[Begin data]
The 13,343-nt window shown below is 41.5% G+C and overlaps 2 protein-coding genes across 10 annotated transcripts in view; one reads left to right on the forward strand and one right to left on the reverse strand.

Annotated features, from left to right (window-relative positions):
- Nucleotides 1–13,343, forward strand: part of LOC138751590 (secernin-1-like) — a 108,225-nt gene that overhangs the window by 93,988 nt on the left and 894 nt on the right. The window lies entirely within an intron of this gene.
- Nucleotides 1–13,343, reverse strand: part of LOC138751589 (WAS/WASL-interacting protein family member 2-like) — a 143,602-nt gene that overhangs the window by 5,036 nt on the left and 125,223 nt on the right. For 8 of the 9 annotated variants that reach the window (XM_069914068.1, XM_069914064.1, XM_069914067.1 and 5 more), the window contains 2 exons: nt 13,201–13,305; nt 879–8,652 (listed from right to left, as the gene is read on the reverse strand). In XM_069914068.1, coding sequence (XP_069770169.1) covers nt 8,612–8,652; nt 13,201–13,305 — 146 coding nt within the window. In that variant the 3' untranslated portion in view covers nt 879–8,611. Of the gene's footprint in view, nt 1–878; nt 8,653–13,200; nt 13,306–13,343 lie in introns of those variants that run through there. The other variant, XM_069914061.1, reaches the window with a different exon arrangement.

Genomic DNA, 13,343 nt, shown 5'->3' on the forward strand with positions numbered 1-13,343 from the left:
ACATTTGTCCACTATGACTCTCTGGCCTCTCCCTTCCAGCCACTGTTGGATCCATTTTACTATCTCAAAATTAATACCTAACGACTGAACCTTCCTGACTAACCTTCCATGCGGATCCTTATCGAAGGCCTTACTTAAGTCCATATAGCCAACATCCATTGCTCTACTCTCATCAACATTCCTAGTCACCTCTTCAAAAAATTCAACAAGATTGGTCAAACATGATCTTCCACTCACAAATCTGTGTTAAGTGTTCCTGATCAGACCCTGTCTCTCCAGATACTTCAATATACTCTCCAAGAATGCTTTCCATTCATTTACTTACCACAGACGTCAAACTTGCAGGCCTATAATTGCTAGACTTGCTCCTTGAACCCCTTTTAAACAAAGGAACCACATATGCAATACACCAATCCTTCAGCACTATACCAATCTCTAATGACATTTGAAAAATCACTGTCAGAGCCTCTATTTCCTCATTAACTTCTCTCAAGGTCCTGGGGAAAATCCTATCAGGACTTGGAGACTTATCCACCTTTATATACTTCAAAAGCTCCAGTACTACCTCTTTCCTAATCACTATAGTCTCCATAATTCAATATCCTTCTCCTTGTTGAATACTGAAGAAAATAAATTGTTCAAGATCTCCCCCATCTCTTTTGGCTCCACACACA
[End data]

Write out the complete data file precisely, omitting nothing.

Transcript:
The 13,343-nt window shown below is 41.5% G+C and overlaps 2 protein-coding genes across 10 annotated transcripts in view; one reads left to right on the forward strand and one right to left on the reverse strand.

Annotated features, from left to right (window-relative positions):
- Nucleotides 1–13,343, forward strand: part of LOC138751590 (secernin-1-like) — a 108,225-nt gene that overhangs the window by 93,988 nt on the left and 894 nt on the right. The window lies entirely within an intron of this gene.
- Nucleotides 1–13,343, reverse strand: part of LOC138751589 (WAS/WASL-interacting protein family member 2-like) — a 143,602-nt gene that overhangs the window by 5,036 nt on the left and 125,223 nt on the right. For 8 of the 9 annotated variants that reach the window (XM_069914068.1, XM_069914064.1, XM_069914067.1 and 5 more), the window contains 2 exons: nt 13,201–13,305; nt 879–8,652 (listed from right to left, as the gene is read on the reverse strand). In XM_069914068.1, coding sequence (XP_069770169.1) covers nt 8,612–8,652; nt 13,201–13,305 — 146 coding nt within the window. In that variant the 3' untranslated portion in view covers nt 879–8,611. Of the gene's footprint in view, nt 1–878; nt 8,653–13,200; nt 13,306–13,343 lie in introns of those variants that run through there. The other variant, XM_069914061.1, reaches the window with a different exon arrangement.

Genomic DNA, 13,343 nt, shown 5'->3' on the forward strand with positions numbered 1-13,343 from the left:
ACATTTGTCCACTATGACTCTCTGGCCTCTCCCTTCCAGCCACTGTTGGATCCATTTTACTATCTCAAAATTAATACCTAACGACTGAACCTTCCTGACTAACCTTCCATGCGGATCCTTATCGAAGGCCTTACTTAAGTCCATATAGCCAACATCCATTGCTCTACTCTCATCAACATTCCTAGTCACCTCTTCAAAAAATTCAACAAGATTGGTCAAACATGATCTTCCACTCACAAATCTGTGTTAAGTGTTCCTGATCAGACCCTGTCTCTCCAGATACTTCAATATACTCTCCAAGAATGCTTTCCATTCATTTACTTACCACAGACGTCAAACTTGCAGGCCTATAATTGCTAGACTTGCTCCTTGAACCCCTTTTAAACAAAGGAACCACATATGCAATACACCAATCCTTCAGCACTATACCAATCTCTAATGACATTTGAAAAATCACTGTCAGAGCCTCTATTTCCTCATTAACTTCTCTCAAGGTCCTGGGGAAAATCCTATCAGGACTTGGAGACTTATCCACCTTTATATACTTCAAAAGCTCCAGTACTACCTCTTTCCTAATCACTATAGTCTCCATAATTCAATATCCTTCTCCTTGTTGAATACTGAAGAAAATAAATTGTTCAAGATCTCCCCCATCTCTTTTGGCTCCACACACA